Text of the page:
2. Great article Eric! You and Allen’s ‘definition’ is right on track. I have been in habit lately to ask patients what they think (or doctor says why he or she was referred) what physical therapy is. You would be amazed at the answers and I should write a book about it!, but it still revolves around passive treatments.

    As far as the media aspect, I was fortunate enough to be on local TV and show around the local network on my 2nd internship when I was in Montgomery as a student. They were there because I was the PT who got their sheriff walking again after an awful MVA(yes, sheriff…not making it up!). Anyway, they wanted to see machines, technology, etc but were disappointed that I basically showed them the plinth! Needless to say, they did not get the coverage they wanted and the segment showed half the time a stationary bike that was in the clinic.

    This was not national by any means but I know Eugene and Mike were not promoting passive PT…media just pushes it that way.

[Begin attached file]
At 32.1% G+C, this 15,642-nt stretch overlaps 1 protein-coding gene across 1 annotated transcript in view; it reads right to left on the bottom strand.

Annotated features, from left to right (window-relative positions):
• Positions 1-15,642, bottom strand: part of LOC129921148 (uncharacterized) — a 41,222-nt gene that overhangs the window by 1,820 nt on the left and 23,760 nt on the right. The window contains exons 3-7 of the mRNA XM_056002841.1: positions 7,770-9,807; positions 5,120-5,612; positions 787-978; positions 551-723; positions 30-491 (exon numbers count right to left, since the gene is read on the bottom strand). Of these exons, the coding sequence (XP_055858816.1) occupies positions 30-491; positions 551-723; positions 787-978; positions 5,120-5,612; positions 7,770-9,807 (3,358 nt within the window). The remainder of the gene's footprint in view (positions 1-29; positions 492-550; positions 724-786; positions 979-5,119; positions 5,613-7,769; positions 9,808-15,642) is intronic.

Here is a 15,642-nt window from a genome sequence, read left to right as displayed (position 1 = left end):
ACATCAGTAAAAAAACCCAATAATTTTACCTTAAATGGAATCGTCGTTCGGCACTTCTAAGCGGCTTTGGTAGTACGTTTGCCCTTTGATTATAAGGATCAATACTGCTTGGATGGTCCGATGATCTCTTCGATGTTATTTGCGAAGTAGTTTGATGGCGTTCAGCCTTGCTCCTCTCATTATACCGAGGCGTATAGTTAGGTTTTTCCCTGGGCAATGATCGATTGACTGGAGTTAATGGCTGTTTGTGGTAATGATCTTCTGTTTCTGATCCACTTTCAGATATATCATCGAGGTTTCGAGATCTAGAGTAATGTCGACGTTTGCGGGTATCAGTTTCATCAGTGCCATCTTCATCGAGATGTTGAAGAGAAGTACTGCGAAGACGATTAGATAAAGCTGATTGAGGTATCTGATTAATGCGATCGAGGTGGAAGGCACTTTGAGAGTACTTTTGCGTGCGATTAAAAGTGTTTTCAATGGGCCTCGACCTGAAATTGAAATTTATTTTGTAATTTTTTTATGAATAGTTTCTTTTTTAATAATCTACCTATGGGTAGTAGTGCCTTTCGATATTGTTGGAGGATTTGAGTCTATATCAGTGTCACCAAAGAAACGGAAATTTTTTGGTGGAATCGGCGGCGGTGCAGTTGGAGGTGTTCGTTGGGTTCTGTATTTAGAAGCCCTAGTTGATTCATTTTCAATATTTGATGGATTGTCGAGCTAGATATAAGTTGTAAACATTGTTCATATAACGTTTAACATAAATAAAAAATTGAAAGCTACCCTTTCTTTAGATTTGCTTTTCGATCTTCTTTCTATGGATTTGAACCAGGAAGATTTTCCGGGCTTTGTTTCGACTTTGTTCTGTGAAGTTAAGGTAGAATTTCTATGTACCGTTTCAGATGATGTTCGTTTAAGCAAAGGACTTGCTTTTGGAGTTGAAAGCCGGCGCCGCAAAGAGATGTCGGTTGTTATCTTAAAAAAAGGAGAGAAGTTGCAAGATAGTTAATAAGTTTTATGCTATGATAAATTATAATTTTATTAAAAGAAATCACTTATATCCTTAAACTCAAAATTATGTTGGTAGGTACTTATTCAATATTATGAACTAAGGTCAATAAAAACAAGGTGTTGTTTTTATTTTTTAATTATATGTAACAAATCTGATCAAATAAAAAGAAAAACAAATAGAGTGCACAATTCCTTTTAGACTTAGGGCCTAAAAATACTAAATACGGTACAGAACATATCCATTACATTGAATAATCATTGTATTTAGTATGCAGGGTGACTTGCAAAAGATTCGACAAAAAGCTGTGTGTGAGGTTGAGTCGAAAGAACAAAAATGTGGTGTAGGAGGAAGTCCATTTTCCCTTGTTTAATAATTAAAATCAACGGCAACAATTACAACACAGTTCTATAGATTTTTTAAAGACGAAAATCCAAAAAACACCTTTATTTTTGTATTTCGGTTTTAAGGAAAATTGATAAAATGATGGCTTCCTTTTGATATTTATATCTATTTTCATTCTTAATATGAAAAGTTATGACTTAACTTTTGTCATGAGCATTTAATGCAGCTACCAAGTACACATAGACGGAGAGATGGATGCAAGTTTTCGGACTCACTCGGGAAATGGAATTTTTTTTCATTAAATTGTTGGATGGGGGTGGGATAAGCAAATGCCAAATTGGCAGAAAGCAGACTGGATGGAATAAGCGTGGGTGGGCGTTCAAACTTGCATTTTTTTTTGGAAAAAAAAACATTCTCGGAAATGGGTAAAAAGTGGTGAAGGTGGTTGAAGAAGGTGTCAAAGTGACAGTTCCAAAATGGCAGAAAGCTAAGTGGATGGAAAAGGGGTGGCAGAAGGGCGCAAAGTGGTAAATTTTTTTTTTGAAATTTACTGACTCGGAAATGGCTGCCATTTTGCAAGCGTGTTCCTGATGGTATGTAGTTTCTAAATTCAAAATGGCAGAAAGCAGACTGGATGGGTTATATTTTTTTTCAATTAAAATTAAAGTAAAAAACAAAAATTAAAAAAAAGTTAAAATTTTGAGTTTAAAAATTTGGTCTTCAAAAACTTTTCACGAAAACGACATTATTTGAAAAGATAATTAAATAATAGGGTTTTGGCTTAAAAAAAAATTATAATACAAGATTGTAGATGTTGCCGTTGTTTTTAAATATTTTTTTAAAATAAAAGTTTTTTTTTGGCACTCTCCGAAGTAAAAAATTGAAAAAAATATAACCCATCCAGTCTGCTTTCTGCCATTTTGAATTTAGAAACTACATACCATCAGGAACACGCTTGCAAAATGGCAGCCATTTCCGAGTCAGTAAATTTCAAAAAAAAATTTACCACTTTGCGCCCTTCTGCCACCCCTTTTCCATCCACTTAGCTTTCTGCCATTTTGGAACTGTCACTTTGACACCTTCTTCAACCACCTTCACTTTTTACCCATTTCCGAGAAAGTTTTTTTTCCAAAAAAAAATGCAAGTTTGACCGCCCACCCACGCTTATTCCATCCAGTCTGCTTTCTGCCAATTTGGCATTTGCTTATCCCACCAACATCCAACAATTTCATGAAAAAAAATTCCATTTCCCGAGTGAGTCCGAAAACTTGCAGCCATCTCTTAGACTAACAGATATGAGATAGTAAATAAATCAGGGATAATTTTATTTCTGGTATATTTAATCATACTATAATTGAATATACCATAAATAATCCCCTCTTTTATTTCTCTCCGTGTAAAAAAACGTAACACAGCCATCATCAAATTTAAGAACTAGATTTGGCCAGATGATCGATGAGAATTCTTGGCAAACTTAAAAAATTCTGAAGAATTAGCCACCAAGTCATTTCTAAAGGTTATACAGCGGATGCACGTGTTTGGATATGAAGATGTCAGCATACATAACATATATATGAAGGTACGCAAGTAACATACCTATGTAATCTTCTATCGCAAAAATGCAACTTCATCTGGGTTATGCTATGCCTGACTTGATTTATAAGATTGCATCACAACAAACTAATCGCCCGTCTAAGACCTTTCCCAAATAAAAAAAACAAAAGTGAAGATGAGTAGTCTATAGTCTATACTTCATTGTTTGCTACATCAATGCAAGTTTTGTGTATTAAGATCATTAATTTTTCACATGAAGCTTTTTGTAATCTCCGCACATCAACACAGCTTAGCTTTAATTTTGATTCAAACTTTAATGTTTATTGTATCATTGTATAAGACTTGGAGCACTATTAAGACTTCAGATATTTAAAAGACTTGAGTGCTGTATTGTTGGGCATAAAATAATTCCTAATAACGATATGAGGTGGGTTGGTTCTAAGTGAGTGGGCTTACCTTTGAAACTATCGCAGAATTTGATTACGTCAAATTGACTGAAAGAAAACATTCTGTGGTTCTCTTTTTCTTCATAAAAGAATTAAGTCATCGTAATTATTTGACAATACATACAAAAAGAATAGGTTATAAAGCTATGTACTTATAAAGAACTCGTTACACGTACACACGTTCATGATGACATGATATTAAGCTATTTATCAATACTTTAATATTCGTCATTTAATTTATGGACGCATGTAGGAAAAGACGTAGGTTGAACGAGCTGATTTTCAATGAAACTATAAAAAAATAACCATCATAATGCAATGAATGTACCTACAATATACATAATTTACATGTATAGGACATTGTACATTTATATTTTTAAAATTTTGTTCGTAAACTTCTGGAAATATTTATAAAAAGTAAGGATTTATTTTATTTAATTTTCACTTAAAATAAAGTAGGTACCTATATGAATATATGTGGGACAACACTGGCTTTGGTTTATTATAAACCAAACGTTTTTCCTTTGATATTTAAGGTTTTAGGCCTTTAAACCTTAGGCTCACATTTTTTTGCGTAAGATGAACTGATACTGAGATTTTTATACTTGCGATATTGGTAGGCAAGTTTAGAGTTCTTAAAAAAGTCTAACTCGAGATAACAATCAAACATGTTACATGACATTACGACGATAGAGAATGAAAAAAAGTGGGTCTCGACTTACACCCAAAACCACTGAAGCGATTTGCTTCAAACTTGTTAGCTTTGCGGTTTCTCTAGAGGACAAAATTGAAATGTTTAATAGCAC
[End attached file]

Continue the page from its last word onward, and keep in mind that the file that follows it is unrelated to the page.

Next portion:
3. Eric,
    Insightful stuff, especially with the point that Mike Reinold did everything he could within the context of the article. Thanks for the post for Doctors of Physical Therapy too, we will be following. Keep up the great work…

  4. Great article, Eric.

    If more people know that they can come to us for help then I’m happy. It’s our job to determine which treatments are best for the patient and inform them accordingly. Looking forward to reading your interview!

  5. Thanks Eric. This is a better message to the public about a piece of our profession. By piece I mean orthopaedics. People should also be aware of our other specialties and our scope of practice outside of treating musculoskeletal disorders.

  6. Just became aware of the Brill Dr. Oz episode – unbelievable! No, I won’t get the lynch mob out, but certainly we must make an attempt to counteract the damage done to our profession. First, how did the show select their “expert”? Any chance of getting a real expert PT on the show to present “other” treatment approaches, i.e. evidenced based practices.

  7. The thing about the Brill presentation on the Oz show that I think is inexcusable is that she is a member of the APTAs “Media Corps”. She is supposedly “trained” in dealing with these kinds of high-profile media events. In fairness to APTA, I’ve been told that she did not inform them that she was going to appear on one of the most popular health shows on daytime TV.

    I guess the “training” didn’t take in her case.